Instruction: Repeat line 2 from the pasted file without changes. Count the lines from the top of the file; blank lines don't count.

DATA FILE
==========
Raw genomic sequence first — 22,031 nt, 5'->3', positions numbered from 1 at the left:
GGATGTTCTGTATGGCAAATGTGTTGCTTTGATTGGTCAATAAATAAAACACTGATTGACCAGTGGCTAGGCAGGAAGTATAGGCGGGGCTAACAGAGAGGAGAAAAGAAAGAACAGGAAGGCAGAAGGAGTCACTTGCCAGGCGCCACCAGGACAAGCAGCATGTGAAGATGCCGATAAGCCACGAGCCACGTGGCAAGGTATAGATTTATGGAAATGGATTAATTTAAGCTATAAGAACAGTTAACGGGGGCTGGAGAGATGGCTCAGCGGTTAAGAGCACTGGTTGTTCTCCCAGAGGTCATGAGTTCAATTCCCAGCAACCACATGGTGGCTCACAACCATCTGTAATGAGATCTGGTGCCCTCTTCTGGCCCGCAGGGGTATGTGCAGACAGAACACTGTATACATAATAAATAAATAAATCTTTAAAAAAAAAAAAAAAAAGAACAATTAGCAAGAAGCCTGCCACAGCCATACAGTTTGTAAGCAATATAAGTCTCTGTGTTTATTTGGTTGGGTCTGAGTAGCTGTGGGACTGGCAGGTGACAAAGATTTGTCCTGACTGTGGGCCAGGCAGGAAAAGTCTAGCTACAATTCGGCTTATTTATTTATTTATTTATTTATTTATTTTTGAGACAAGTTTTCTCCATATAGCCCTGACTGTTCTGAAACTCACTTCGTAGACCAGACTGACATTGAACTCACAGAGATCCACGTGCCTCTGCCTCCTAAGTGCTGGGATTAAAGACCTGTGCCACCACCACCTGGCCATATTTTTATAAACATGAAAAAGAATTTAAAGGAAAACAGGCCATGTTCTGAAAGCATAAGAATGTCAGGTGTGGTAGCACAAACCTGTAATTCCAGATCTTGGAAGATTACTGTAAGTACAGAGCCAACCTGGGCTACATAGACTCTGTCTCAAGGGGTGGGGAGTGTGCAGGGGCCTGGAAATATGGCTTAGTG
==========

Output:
GGATGTTCTGTATGGCAAATGTGTTGCTTTGATTGGTCAATAAATAAAACACTGATTGACCAGTGGCTAGGCAGGAAGTATAGGCGGGGCTAACAGAGAGGAGAAAAGAAAGAACAGGAAGGCAGAAGGAGTCACTTGCCAGGCGCCACCAGGACAAGCAGCATGTGAAGATGCCGATAAGCCACGAGCCACGTGGCAAGGTATAGATTTATGGAAATGGATTAATTTAAGCTATAAGAACAGTTAACGGGGGCTGGAGAGATGGCTCAGCGGTTAAGAGCACTGGTTGTTCTCCCAGAGGTCATGAGTTCAATTCCCAGCAACCACATGGTGGCTCACAACCATCTGTAATGAGATCTGGTGCCCTCTTCTGGCCCGCAGGGGTATGTGCAGACAGAACACTGTATACATAATAAATAAATAAATCTTTAAAAAAAAAAAAAAAAAGAACAATTAGCAAGAAGCCTGCCACAGCCATACAGTTTGTAAGCAATATAAGTCTCTGTGTTTATTTGGTTGGGTCTGAGTAGCTGTGGGACTGGCAGGTGACAAAGATTTGTCCTGACTGTGGGCCAGGCAGGAAAAGTCTAGCTACAATTCGGCTTATTTATTTATTTATTTATTTATTTATTTTTGAGACAAGTTTTCTCCATATAGCCCTGACTGTTCTGAAACTCACTTCGTAGACCAGACTGACATTGAACTCACAGAGATCCACGTGCCTCTGCCTCCTAAGTGCTGGGATTAAAGACCTGTGCCACCACCACCTGGCCATATTTTTATAAACATGAAAAAGAATTTAAAGGAAAACAGGCCATGTTCTGAAAGCATAAGAATGTCAGGTGTGGTAGCACAAACCTGTAATTCCAGATCTTGGAAGATTACTGTAAGTACAGAGCCAACCTGGGCTACATAGACTCTGTCTCAAGGGGTGGGGAGTGTGCAGGGGCCTGGAAATATGGCTTAGTG